Web Services, Web Services, Web Services
by Ted Tschopp
Background Over the last couple of years I have been working on large enterprise projects for a large corporation. I am recognised at the company a leading web developer. I am being groomed to become an Enterprise Architect. One of the things that keeps me up at night is a convergence of a technology called Web Services.
Introduction to Web Services
Web services, for those of you who are not technically up on the topic, are basically web pages built for other web pages. You know how you go to a web site and there is an online form to fill out that control your access to the site, that control how you search for something, or they allow you to post a message to your friends. Well, web services are forms, but instead of them being for people to fill out, they are for other computers to fill out. So computer ‘A’ can talk to computer ‘B’ with carefully formed pages.
You can see this at work today with all sorts web sites. The easiest example to explain is www.weather.com. If you develop a web site you can get code from www.weather.com to put on your web site so that you display the weather at your house. Now your web site doesn’t know how to check the weather, but it does know your location. Your web site tells www.weather.com your location and gets the forecast. Your web site is talking to their web site.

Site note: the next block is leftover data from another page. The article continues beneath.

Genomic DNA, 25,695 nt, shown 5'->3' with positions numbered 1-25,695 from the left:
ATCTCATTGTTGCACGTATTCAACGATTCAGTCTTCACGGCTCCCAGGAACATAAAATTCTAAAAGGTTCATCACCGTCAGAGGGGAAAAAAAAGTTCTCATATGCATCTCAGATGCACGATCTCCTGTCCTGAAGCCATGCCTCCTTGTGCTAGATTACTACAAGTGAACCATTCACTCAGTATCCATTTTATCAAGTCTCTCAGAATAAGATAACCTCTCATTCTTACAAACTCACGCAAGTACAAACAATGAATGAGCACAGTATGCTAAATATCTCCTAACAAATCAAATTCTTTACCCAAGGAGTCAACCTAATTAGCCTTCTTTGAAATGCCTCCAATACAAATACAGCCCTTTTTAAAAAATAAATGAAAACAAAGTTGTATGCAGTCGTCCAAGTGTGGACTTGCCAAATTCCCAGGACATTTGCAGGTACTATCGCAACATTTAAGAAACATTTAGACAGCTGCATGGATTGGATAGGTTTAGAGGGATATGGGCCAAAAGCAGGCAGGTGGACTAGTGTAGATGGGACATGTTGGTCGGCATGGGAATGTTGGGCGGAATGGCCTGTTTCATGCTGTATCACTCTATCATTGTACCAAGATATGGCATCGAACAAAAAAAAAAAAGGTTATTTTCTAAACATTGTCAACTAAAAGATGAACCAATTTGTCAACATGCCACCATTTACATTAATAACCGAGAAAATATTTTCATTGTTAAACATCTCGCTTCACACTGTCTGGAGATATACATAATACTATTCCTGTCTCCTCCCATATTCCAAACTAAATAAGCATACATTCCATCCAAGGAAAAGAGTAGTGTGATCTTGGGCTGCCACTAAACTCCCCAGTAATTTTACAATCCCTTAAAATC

Now of course this is a very easy and simple example. If you were to develop this into a standard you would want to build up some requirements. First off you would want to address security. You want to make sure that if web services were being used to look up your bank account balance that no one would be able to steal money from you. Additionally it would suck that if you told your bank to withdrawal some money and transfer it somewhere, and the bank missed that whole where to transfer it to part. You want some way to ensure that your message was completed and done and received. You need some quality assurance. Another thing to think about is that you might have a bunch of web services (say google) which all do the same thing, and if one goes out, you need it to fail over Finally there are major differences between computer hardware and software. If my server is IBM running Java, you want it to talk to a Linux server running PHP as well as a Macintosh running Perl.
I don’t want to get into all the nit-picky details but all these additional requirements make the whole mess of Web Services much more complex. They are the parts of the plumbing that is not all that sexy but are needed to do the cool parts.
Introduction to Computing Theory: or The Next Couple of Years One important thing to think about with computer is that there are basically 3 parts of any computer. There is a display or output of information. There is a calculating of information. Finally there is some form of storage. So lets look at the computer I am writing this on. There is the 21inch monitor. That is out output. Another part of the computer is the CPU. The computer I have in front of me has a 2.1ghz Intel Dual Core 2. This is the calculating unit for this computer. Finally I have a 100GB hard drive and 3GB of ram. This is the data storage.
Today I am not seeing this model being used in web services. I think there is an opportunity to divide web services up into the following categories. The first would be Data Services for the storage and retrieval of data. The second type of web services would be calculation services. Finally we would have a web service for output.
Over the next couple of weeks, I will be filling in each of these and the requirements needed for each.